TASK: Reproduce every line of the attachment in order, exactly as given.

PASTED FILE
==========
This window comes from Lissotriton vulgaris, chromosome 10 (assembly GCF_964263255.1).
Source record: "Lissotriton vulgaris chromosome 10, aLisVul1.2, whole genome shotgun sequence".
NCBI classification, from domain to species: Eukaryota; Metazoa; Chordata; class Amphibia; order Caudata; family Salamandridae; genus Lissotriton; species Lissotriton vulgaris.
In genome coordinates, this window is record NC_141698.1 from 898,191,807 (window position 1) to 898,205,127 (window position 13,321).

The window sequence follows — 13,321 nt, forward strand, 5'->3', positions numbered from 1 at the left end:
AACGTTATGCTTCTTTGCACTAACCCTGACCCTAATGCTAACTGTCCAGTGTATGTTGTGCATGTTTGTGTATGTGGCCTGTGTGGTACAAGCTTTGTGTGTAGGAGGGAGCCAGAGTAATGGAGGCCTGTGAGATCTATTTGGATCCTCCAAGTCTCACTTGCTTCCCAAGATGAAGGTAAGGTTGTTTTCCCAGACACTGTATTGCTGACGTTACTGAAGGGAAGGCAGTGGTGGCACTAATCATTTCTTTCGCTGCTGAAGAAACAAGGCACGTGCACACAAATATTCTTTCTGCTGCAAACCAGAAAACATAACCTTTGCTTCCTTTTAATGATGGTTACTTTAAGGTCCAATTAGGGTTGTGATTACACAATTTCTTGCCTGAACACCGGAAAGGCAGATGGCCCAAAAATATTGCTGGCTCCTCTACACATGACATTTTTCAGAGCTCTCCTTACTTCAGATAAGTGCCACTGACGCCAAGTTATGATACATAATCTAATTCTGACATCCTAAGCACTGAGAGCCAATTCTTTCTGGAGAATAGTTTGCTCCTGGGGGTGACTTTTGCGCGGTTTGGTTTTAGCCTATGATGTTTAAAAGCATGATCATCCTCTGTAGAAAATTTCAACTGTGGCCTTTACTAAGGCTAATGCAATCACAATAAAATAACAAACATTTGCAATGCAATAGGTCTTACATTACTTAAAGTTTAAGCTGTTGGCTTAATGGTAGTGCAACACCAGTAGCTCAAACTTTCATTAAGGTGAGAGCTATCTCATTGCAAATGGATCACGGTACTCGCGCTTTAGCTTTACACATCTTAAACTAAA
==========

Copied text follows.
This window comes from Lissotriton vulgaris, chromosome 10 (assembly GCF_964263255.1).
Source record: "Lissotriton vulgaris chromosome 10, aLisVul1.2, whole genome shotgun sequence".
NCBI classification, from domain to species: Eukaryota; Metazoa; Chordata; class Amphibia; order Caudata; family Salamandridae; genus Lissotriton; species Lissotriton vulgaris.
In genome coordinates, this window is record NC_141698.1 from 898,191,807 (window position 1) to 898,205,127 (window position 13,321).

The window sequence follows — 13,321 nt, forward strand, 5'->3', positions numbered from 1 at the left end:
AACGTTATGCTTCTTTGCACTAACCCTGACCCTAATGCTAACTGTCCAGTGTATGTTGTGCATGTTTGTGTATGTGGCCTGTGTGGTACAAGCTTTGTGTGTAGGAGGGAGCCAGAGTAATGGAGGCCTGTGAGATCTATTTGGATCCTCCAAGTCTCACTTGCTTCCCAAGATGAAGGTAAGGTTGTTTTCCCAGACACTGTATTGCTGACGTTACTGAAGGGAAGGCAGTGGTGGCACTAATCATTTCTTTCGCTGCTGAAGAAACAAGGCACGTGCACACAAATATTCTTTCTGCTGCAAACCAGAAAACATAACCTTTGCTTCCTTTTAATGATGGTTACTTTAAGGTCCAATTAGGGTTGTGATTACACAATTTCTTGCCTGAACACCGGAAAGGCAGATGGCCCAAAAATATTGCTGGCTCCTCTACACATGACATTTTTCAGAGCTCTCCTTACTTCAGATAAGTGCCACTGACGCCAAGTTATGATACATAATCTAATTCTGACATCCTAAGCACTGAGAGCCAATTCTTTCTGGAGAATAGTTTGCTCCTGGGGGTGACTTTTGCGCGGTTTGGTTTTAGCCTATGATGTTTAAAAGCATGATCATCCTCTGTAGAAAATTTCAACTGTGGCCTTTACTAAGGCTAATGCAATCACAATAAAATAACAAACATTTGCAATGCAATAGGTCTTACATTACTTAAAGTTTAAGCTGTTGGCTTAATGGTAGTGCAACACCAGTAGCTCAAACTTTCATTAAGGTGAGAGCTATCTCATTGCAAATGGATCACGGTACTCGCGCTTTAGCTTTACACATCTTAAACTAAA